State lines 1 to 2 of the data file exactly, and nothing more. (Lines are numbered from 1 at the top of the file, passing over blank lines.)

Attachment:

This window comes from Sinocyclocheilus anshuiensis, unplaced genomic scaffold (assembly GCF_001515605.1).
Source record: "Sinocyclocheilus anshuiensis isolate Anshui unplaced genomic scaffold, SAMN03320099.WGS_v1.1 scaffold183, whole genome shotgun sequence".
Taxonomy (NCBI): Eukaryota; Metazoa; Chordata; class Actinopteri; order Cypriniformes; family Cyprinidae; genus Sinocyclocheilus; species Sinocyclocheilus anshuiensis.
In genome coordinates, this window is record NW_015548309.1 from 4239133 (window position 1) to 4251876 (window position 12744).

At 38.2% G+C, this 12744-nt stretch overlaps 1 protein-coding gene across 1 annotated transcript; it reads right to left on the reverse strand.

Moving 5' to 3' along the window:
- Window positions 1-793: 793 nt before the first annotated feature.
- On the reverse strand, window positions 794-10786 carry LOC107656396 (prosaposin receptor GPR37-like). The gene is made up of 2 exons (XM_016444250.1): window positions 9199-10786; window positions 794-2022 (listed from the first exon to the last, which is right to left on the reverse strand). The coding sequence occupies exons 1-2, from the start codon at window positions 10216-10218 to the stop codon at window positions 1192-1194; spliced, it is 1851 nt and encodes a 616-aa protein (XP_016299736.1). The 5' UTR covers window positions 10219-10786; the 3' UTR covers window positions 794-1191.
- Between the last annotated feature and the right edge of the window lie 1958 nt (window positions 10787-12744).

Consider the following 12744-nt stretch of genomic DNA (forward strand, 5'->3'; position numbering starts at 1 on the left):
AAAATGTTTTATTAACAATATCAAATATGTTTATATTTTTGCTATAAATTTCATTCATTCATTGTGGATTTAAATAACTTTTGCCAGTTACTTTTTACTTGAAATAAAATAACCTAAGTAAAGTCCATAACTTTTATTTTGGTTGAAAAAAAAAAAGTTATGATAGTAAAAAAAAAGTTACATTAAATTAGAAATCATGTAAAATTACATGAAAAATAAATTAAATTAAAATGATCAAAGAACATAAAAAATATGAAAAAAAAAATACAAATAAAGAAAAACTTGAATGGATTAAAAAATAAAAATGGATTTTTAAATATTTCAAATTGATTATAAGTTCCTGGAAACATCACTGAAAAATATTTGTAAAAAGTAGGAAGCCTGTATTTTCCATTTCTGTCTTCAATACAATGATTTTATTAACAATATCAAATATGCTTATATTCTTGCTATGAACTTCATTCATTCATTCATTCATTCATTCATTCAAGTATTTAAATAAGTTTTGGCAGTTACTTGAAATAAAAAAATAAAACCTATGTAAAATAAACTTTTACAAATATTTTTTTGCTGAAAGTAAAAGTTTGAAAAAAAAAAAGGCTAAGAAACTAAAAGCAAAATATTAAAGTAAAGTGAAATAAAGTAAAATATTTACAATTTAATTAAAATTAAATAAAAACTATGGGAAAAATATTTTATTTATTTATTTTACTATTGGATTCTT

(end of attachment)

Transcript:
This window comes from Sinocyclocheilus anshuiensis, unplaced genomic scaffold (assembly GCF_001515605.1).
Source record: "Sinocyclocheilus anshuiensis isolate Anshui unplaced genomic scaffold, SAMN03320099.WGS_v1.1 scaffold183, whole genome shotgun sequence".